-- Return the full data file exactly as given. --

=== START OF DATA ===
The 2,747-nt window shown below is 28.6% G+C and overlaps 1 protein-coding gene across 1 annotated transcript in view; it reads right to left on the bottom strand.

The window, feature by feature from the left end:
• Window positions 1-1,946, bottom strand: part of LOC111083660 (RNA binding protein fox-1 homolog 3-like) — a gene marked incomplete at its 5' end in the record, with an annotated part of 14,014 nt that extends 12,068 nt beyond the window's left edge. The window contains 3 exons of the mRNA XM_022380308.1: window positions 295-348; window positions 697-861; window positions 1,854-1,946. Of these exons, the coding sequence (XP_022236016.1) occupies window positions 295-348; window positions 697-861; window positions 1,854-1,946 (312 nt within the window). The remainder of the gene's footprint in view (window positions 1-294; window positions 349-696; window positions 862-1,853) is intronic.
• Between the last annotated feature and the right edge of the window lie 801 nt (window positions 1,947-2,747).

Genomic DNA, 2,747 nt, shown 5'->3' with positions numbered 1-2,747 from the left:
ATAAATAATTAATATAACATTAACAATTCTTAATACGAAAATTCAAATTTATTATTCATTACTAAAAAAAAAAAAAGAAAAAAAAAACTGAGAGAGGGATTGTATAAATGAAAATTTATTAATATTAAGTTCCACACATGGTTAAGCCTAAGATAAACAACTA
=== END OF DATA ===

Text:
The 2,747-nt window shown below is 28.6% G+C and overlaps 1 protein-coding gene across 1 annotated transcript in view; it reads right to left on the bottom strand.

The window, feature by feature from the left end:
• Window positions 1-1,946, bottom strand: part of LOC111083660 (RNA binding protein fox-1 homolog 3-like) — a gene marked incomplete at its 5' end in the record, with an annotated part of 14,014 nt that extends 12,068 nt beyond the window's left edge. The window contains 3 exons of the mRNA XM_022380308.1: window positions 295-348; window positions 697-861; window positions 1,854-1,946. Of these exons, the coding sequence (XP_022236016.1) occupies window positions 295-348; window positions 697-861; window positions 1,854-1,946 (312 nt within the window). The remainder of the gene's footprint in view (window positions 1-294; window positions 349-696; window positions 862-1,853) is intronic.
• Between the last annotated feature and the right edge of the window lie 801 nt (window positions 1,947-2,747).

Genomic DNA, 2,747 nt, shown 5'->3' with positions numbered 1-2,747 from the left:
ATAAATAATTAATATAACATTAACAATTCTTAATACGAAAATTCAAATTTATTATTCATTACTAAAAAAAAAAAAAGAAAAAAAAAACTGAGAGAGGGATTGTATAAATGAAAATTTATTAATATTAAGTTCCACACATGGTTAAGCCTAAGATAAACAACTA